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Regardless of how many dusty mummies you've
watched Brendan Frazier blast apart with a shotgun, odds are
you have no idea what ancient Egypt was really like.
So it might surprise you to learn
that everyday life in the time of the pharaohs
was pretty modern in a lot of ways.
Today, we're exploring what everyday life
was like for ancient Egyptians.
Education and medicine were remarkably sophisticated,
and men and women enjoyed an equality
under the law that wouldn't be seen
in other societies for centuries to come.
But before we get started, make sure you subscribe
to the Weird History channel.
Now, let's go to Egypt.
In addition to being the primary source of water
for crop irrigation and clothes making,
the Nile River was basically the interstate in ancient Egypt.
Both the lower and upper class alike traveled along it
in simple skiffs and wooden boats
to get from place to place.
It was also used to transport the heavy stone blocks used
to build the pyramids, and to ferry the bodies of dead nobles
in elaborate funeral processions.
But rather than having to keep an eye on their speed
and watch for state troopers, the Egyptians
had to constantly be on guard against hippo and crocodile
attacks.
The Pharaoh Menes was killed by a hippo while traveling
on the Nile, and it's been suggested
that a hippo may have maimed King Tut in a similar attack,
leading to his premature death.
Insert Hungry Hungry Hippos joke here.
Beer making was first recorded 18,000 years ago
in ancient Egypt.
Like my uncle Gilbert, Egyptians loved beer.
Beer was considered a staple meal, which
is why both children and adults drank it,
and wages were paid in brewable grain.
That said, beer in ancient Egypt wasn't
like the stuff you order by the glass at the local pub.
It was more like a thick, sweet soup,
with a lower alcohol content so you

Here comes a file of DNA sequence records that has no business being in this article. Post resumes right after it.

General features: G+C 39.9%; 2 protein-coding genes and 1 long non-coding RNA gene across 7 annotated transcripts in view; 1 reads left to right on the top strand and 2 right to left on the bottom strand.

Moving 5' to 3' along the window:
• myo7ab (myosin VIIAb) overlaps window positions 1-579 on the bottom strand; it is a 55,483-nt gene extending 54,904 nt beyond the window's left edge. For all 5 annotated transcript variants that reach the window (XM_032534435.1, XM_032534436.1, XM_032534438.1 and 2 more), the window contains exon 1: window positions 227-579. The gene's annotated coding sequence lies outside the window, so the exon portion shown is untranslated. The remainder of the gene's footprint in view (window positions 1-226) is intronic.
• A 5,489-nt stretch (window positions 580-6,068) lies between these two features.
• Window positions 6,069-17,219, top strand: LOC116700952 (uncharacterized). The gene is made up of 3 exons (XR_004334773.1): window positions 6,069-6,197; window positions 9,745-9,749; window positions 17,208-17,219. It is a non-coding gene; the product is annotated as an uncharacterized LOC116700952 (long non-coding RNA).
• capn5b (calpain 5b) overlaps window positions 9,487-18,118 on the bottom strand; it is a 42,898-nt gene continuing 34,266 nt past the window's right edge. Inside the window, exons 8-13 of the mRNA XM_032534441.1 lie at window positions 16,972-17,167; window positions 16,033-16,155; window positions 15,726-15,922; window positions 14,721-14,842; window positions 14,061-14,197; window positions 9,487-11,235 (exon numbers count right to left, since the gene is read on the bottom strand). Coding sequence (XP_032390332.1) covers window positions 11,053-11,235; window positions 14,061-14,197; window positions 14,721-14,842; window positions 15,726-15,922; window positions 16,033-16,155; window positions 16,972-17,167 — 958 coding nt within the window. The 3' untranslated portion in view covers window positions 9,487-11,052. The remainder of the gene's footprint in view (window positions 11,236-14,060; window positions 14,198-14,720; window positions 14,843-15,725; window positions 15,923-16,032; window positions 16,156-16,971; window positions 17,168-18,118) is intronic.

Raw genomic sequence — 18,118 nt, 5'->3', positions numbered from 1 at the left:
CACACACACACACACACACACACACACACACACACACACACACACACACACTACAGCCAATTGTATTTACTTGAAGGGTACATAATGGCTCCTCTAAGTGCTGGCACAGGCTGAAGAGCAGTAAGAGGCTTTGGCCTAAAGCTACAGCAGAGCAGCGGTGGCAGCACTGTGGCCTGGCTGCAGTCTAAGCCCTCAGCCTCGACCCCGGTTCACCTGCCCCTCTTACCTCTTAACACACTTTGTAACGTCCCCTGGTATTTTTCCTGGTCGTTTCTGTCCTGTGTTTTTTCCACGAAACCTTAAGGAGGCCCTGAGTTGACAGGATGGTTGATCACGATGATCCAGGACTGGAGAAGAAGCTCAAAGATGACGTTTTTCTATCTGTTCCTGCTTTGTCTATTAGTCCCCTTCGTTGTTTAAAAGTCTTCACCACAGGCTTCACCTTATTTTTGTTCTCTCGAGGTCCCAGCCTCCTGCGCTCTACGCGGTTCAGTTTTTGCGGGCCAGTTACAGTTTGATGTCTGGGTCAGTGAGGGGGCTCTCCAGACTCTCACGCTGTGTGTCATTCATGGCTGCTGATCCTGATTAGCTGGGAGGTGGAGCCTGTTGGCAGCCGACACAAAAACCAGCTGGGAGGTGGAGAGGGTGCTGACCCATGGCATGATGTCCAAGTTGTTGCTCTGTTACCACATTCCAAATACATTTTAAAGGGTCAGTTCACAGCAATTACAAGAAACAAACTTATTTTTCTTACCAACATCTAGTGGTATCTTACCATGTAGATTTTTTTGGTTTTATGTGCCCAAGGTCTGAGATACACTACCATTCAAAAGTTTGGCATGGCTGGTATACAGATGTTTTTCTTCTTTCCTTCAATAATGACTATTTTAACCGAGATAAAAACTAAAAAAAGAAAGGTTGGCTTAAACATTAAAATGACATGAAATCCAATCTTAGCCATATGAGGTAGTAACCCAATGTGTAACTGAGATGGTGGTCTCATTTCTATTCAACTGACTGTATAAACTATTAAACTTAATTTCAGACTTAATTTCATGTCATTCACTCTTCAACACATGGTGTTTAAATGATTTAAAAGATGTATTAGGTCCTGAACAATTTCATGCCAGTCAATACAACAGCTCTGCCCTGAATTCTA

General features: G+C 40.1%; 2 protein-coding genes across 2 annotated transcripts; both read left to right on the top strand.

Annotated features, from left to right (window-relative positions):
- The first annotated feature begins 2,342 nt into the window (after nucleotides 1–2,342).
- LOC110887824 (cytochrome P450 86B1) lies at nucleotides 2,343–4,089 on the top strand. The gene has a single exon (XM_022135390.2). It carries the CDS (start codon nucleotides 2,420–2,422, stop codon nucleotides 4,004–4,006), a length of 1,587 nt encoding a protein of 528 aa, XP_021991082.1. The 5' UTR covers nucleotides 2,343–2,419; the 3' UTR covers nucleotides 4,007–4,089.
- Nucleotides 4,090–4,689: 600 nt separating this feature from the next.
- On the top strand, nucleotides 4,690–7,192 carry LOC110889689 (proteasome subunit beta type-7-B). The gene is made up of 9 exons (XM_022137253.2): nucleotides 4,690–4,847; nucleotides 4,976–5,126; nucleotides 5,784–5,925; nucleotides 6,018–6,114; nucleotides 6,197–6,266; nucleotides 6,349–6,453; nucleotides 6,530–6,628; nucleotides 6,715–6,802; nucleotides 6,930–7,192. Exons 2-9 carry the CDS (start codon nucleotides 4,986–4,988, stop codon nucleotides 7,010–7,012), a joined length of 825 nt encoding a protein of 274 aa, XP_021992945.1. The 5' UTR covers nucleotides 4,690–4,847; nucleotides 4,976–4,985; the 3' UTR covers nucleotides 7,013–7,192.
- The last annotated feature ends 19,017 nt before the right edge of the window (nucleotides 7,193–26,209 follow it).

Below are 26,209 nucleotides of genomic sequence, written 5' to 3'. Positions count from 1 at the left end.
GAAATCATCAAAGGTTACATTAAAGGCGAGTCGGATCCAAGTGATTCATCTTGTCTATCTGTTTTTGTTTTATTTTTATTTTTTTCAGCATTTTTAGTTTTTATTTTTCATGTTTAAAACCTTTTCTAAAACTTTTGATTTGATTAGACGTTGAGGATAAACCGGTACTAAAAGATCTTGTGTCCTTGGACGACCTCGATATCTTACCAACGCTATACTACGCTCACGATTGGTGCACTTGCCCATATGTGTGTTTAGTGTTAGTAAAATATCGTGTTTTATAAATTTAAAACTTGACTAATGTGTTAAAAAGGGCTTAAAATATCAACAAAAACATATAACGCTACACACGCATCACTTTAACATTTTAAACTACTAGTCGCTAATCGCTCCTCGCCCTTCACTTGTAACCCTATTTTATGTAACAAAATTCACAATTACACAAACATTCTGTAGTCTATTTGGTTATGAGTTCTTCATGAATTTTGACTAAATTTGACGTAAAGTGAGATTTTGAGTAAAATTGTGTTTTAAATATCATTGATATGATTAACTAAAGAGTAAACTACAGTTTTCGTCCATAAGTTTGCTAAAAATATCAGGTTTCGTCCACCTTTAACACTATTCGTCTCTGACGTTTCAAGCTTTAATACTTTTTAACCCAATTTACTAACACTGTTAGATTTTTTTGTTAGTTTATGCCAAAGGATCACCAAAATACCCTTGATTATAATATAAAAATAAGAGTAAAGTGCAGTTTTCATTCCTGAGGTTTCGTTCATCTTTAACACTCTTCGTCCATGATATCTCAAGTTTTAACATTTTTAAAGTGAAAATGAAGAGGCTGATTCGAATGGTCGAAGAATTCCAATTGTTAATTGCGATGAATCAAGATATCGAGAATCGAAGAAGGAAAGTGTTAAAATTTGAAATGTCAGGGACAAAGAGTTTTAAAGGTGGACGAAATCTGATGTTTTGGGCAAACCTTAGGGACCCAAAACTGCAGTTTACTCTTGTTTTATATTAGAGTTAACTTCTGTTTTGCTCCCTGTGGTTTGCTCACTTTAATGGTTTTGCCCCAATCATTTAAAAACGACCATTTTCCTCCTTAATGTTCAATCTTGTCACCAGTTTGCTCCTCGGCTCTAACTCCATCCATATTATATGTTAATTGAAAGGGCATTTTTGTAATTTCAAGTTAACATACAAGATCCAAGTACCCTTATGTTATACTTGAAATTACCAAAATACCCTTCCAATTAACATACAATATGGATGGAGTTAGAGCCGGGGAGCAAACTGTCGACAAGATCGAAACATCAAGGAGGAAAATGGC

could have a bowl or two for dinner
without getting into a drunken fistfight with a hippo.
Despite what you may have assumed,
ancient Egyptians practiced a number
of advanced medical fields, including
dentistry, gynecology, surgery, and even autopsy.
Although, maybe that last one isn't too surprising to anyone.
Medical procedures were a mix between medical treatment
and religious ceremony, but weren't
restricted to the upper class.
Health care was apparently available to everyone,
including slaves.
And hygiene was a big deal in ancient Egypt,
because the Egyptians had realized that walking around
with a three inch layer of sweat ripened filth clinging
to your skin was a Petri dish for disease.
As a result, they bathed constantly,
using soap made from salt and animal and vegetable oils,
and it was commonplace for both men and women
to completely shave off all their body hair, even
the hair on their heads.
The Egyptians also made fragrances.
Perfumes brewed from lily, myrrh,
and cardamom were common, and they
may have even created the first deodorant
using a mixture of citrus and cinnamon.
We call that scent breakfast.
Despite the undeniable anatomical knowledge
the ancient Egyptians possessed, they
hadn't figured out everything about the human body.
They believed that the mind was located in the heart, or ibb,
and that all thought originated from it.
The heart was also thought to be the seat of intense emotions
like love, sadness, and bravery, a belief
shared by almost every culture.
As for the brain, the ancient Egyptians clearly
didn't think much of it, because it was simply